1.4 Sustainable Forest Development

Within the parameters of the Northeast Asian region lie the world’s most extensive remaining forests–and some of the largest and fastest-growing appetites for timber. Extending from the Urals to the Pacific coast and from the Chinese and Mongolian borders to the Arctic, Siberia cover 1280 million hectares, which is about 30% larger than the continental United States. About half of this area is covered with forests, covering about 20% of the world’s forested area and nearly 50% of the world coniferous area.

The forests of Siberia offer not only potential for human economic development; they also provide important ecological services to Russia, the Northeast Asian region and the world as a whole. These services include habitat for flora and fauna, many of which are endemic. The Far Eastern regions of Primorski and Khabarovski Krais contain a bio- diversity “hot spots” which contain a rare combination of flora and fauna species found in northern and southern regions of the earth. The Siberian tiger, for example, is the only tiger found in a northern climate. Another global service is carbon sequestration. According to one estimate, 40 billion tons of carbon are stored in Siberian forests, providing a safeguard against global warming.

The Far Eastern part of Siberia contains some of the most valuable and, until recently, least accessible and utilised of Siberia’s forest resources. In 1988, the Russian Far East accounted for 65% of Soviet forest land, 66% of the nation’s mature and over-mature timber, and 80% of the unstocked forest land. Until recently, however, much of the area was considered inaccessible for timber use. About 53% of Far Eastern timber was considered to be currently or potentially accessible in 1988.

With little domestic processing capability, Russia’s forest exports center primarily on raw logs. The primary exports markets are in Asia, especially Japan and China and increasingly South Korea. With a large, domestic timber processing industry, Japan is the world’s largest importer of raw logs. In 1989, Japan accounted for 52% of total world imports of saw and veneer logs, up from 43% in 1965. Russia’s forest product exports are primarily logs and Japan is its largest market. Nearly 55% of total Soviet Union log exports were to Japan in 1988. With China accounting for another 26%, Northeast Asian countries were the destination for 81% of Soviet log exports. South Korea is also increasing its demand for Russian Far East timbers, suggesting an even greater role for regional markets.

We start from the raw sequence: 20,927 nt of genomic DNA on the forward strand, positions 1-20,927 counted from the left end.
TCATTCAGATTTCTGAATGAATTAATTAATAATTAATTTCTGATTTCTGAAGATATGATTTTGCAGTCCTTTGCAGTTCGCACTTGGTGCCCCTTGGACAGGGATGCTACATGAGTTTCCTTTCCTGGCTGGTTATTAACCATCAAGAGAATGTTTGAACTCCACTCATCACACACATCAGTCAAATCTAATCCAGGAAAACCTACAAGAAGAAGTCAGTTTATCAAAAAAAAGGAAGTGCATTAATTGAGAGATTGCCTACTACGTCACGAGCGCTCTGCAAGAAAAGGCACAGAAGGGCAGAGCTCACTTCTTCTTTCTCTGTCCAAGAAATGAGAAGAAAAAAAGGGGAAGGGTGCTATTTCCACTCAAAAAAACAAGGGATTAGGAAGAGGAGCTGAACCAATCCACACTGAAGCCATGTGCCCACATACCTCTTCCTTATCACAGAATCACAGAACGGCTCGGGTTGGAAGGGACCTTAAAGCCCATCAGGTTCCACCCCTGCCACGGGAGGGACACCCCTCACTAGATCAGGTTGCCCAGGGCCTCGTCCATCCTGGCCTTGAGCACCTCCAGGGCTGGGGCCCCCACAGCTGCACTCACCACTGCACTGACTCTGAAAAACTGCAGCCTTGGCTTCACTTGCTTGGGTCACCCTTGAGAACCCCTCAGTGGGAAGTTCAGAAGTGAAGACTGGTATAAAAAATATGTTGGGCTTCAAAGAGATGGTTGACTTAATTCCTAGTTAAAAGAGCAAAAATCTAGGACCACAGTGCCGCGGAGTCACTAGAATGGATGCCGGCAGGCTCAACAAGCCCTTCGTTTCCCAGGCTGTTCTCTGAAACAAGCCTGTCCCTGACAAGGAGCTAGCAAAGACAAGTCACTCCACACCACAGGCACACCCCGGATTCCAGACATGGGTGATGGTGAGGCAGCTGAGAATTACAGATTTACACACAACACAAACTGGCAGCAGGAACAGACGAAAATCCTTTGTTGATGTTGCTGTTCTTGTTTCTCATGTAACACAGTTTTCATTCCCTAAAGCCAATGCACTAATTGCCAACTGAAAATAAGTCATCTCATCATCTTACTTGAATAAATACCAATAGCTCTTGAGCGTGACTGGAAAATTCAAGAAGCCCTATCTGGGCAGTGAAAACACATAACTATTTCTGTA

Russian forests, including in the Far East, suffered poor management practices during the Soviet era, creating waste of forest resources. One study published in 1988 found that: …the best stands are cut, the rest are left in a confusing array of cut and uncut stands unprofitable for further exploitation, trimmings and trunks are ignored, scrap suitable for processing is burned needlessly, and logging enterprises are prematurely shutdown. Of the 400 million cubic meters harvested annually, 160 million cubic meters are lost in various stages of production; only 51 percent reaches the consumer and only 8 percent of the remainder (scrap) utilised anywhere.

Poor management practices, including insufficient reforestation, undermined the longterm ecological sustainability of the forest eco-systems and therefore, of the forest as an economic resource. In the cold and humid climate of the Russian Far East, forest stands grow and regenerate slowly and ecosystems are not highly resilient to change. Without careful and selective cutting and adequate reforestation efforts, cut forest-lands can become swamplands. In drier parts of the world, excessive or inappropriate logging can generate or exacerbate a process of desertification. In the Russian taiga, the analogous process is one of “swampification.”

Clearcutting was the primary form of logging during the Soviet era. Moreover, reforestation rates were too low to support regeneration. Natural regeneration was insufficient due to “inappropriate logging methods destroying the undergrowth, inadequate assistance of natural regeneration, and inefficient forest fire protection.” While some reforestation were undertaken, the overall rate of reforestation was low. According to one estimate, reforestation rates in Siberia should be 20-50 percent greater than the level of the early 1990s.